TLM: Did your husband think that the decline in a sense of the supernatural began around that time, and if so, how did he explain it?
AVH: No, he believed that after Pius X’s condemnation of the heresy of Modernism, its proponents merely went underground. He would say that they then took a much more subtle and practical approach. They spread doubt simply by raising questions about the great supernatural interventions throughout salvation history, such as the Virgin Birth and Our Lady’s perpetual virginity, as well as the Resurrection, and the Holy Eucharist. They knew that once faith – the foundation – totters, the liturgy and the moral teachings of the Church would follow suit. My husband entitled one of his books The Devastated Vineyard. After Vatican II, a tornado seemed to have hit the Church.
Modernism itself was the fruit of the calamity of the Renaissance and the Protestant Revolt, and it took a long historical process to unfold. If you were to ask a typical Catholic in the Middle Ages to name a hero or heroine, he would answer with the name of a saint. The Renaissance began to change that. Instead of a saint, people would think of geniuses as persons to emulate, and with the oncoming of the industrial age, they would answer with the name of a great scientist. Today, they would answer with a sports figure or cinema personality. In other words, the loss of the sense of the supernatural has brought an inversion of the hierarchy of values.
Even the pagan Plato was open to a sense of the supernatural. He spoke of the weakness, frailty and cowardice often evidenced in human nature. He was asked by a critic to explain why he had such a low opinion of humanity. He replied that he was not denigrating man, only comparing him to God.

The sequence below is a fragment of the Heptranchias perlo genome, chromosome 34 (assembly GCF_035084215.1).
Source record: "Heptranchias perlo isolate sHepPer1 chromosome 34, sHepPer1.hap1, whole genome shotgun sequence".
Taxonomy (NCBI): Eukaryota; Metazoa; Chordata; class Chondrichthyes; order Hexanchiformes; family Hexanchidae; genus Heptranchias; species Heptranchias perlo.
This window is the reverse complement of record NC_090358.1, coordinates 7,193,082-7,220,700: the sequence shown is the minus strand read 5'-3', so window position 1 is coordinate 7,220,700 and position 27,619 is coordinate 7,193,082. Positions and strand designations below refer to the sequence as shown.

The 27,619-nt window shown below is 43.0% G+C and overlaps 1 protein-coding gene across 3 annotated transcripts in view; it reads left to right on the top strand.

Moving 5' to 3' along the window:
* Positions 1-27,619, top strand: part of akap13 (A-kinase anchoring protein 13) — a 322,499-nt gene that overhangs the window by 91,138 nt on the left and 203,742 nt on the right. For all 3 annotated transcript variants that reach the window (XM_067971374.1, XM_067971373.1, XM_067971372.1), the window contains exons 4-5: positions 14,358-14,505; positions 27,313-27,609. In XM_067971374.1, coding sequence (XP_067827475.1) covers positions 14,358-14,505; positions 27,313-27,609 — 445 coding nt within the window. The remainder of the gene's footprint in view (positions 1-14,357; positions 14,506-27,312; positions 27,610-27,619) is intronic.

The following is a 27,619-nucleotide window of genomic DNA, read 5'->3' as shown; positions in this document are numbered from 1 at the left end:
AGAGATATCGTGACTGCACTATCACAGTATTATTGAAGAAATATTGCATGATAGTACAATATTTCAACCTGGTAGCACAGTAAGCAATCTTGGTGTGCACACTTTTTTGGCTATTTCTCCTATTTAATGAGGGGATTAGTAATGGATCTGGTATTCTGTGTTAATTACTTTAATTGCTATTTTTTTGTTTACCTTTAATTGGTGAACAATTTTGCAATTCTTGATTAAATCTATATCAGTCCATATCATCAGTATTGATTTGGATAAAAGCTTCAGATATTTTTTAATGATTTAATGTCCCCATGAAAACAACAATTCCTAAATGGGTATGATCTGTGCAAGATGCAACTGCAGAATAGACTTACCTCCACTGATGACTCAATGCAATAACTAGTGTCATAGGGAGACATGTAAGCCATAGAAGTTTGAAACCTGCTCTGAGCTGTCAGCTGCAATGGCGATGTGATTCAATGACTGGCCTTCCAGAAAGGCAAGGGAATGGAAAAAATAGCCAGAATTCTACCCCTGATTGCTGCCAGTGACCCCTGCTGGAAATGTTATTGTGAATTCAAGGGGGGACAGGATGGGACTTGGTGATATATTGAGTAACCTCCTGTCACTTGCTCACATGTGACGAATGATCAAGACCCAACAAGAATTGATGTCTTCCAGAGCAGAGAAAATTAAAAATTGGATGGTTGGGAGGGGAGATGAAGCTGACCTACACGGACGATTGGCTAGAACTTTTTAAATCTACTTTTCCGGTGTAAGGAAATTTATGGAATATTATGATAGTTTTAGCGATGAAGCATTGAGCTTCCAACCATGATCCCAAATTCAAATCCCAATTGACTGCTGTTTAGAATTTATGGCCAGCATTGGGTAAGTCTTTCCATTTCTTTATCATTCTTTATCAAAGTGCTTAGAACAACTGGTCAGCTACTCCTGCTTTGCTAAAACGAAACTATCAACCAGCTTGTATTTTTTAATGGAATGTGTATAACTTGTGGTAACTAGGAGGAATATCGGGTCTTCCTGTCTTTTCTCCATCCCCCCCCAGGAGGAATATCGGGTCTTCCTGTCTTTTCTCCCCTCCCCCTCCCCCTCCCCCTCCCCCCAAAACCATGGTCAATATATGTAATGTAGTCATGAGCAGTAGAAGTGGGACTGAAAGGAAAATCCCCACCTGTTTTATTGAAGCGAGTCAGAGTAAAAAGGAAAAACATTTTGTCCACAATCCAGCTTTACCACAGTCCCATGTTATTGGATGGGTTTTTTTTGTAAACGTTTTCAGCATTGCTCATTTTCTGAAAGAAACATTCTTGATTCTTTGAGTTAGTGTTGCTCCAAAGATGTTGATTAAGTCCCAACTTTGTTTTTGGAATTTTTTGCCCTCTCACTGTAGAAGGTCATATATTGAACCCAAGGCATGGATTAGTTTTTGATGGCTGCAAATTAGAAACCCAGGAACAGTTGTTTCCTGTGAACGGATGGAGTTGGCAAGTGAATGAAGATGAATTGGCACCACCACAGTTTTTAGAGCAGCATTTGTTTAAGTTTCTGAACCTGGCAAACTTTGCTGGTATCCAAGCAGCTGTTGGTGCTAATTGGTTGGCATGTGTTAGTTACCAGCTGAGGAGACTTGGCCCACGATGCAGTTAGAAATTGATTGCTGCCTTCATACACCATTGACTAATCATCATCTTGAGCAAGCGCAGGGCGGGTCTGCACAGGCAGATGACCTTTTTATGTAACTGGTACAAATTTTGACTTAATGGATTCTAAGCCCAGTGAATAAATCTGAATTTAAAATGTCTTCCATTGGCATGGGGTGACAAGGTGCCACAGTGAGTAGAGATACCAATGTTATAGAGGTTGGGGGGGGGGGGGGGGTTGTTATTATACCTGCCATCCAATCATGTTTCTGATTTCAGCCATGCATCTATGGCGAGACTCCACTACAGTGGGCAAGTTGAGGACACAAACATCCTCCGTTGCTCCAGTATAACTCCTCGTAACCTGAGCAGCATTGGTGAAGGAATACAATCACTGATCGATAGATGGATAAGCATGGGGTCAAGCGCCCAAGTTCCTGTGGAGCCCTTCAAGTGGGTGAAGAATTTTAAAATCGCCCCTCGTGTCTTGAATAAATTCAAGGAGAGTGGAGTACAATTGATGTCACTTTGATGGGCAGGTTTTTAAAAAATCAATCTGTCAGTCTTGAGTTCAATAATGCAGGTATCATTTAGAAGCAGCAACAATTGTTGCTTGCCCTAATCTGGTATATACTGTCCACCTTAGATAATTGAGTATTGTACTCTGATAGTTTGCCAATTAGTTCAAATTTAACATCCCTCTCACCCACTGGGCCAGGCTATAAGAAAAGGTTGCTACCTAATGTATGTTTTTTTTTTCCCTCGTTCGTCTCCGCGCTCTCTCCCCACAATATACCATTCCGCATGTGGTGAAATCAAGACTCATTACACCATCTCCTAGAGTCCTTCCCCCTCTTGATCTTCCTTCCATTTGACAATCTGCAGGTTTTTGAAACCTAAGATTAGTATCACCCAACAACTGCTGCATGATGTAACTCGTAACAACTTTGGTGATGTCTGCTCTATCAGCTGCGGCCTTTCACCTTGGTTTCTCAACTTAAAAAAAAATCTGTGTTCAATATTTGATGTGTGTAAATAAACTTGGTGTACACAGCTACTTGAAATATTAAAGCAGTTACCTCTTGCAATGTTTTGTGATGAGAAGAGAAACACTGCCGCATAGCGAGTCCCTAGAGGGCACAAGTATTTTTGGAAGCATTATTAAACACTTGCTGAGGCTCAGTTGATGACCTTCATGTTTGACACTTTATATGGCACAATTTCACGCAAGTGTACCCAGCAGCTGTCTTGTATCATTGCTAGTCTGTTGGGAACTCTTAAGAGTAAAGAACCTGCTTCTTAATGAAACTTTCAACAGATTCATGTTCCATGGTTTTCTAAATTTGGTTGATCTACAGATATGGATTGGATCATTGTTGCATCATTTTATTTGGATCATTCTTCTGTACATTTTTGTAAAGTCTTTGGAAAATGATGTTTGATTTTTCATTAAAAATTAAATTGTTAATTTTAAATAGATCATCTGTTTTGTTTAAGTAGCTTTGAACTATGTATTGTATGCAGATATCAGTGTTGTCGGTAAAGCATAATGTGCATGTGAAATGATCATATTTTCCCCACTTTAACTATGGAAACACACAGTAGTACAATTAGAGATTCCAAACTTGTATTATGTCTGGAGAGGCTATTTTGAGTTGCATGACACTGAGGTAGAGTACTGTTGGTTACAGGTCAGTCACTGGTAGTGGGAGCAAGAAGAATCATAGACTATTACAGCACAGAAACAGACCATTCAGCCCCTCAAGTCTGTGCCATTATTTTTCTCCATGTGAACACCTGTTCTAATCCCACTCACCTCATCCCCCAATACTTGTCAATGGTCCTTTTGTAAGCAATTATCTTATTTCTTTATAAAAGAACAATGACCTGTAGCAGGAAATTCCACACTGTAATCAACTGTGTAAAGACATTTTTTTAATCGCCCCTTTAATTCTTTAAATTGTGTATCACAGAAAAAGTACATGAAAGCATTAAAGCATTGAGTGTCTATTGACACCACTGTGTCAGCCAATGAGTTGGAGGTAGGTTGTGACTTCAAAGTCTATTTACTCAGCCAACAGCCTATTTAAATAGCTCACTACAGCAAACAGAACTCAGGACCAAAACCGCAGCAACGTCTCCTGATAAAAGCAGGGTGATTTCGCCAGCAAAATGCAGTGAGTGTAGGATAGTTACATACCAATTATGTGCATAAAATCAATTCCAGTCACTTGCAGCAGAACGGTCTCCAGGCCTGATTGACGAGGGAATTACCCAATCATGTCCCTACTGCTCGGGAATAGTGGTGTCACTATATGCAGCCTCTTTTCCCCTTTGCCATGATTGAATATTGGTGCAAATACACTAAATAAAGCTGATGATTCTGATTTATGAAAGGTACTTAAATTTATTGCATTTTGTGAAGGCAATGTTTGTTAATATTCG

With the loss of a sense of the supernatural, there is a loss of the sense of a need for sacrifice today. The closer one comes to God, the greater should be one’s sense of sinfulness. The further one gets from God, as today, the more we hear the philosophy of the new age: “I’m OK, You’re OK.” This loss of the inclination to sacrifice has led to the obscuring of the Church’s redemptive mission. Where the Cross is downplayed, our need for redemption is given hardly a thought.
The aversion to sacrifice and redemption has assisted the secularization of the Church from within. We have been hearing for many years from priests and bishops about the need for the Church to adapt herself to the world. Great popes like St. Pius X said just the opposite: the world must adapt itself to the Church.
The "loss of the inclination to sacrifice has led to the obscuring of the Church’s redemptive mission" is right on. This same loss has been a catalyst for much of societies ills especially marriage. When we lose or obsure the transforming power of sacrifice we move towards a fast-food concept where hapiness is based only on getting what you want now and very quickly. The concept of marriage and life without sacrifice is like training for a marathon by watching tv from your couch while eating potato chips. The concept of a sacificial-lite Christianity is the same thing. Jesus would never have gotten a job on Madison avenue. His saying "pick up your cross daily" is akin to a fried chicken chain with a motto of "This will make you fat and contribute to clogging our arteries."
She is also correct on the closer one gets to God the greater one is aware of their sinfulness. When St. Peter more fully realized who stood before he said “Depart from me, for I am a sinful man." The loss of sin goes hand and hand with the loss of a need for a redeemer. Is it no wonder the crucifix has disappeared from so many churches? Especially since we do not want to be reminded that sin not only has consequences but required Our Lord and Savior to die on the cross for them.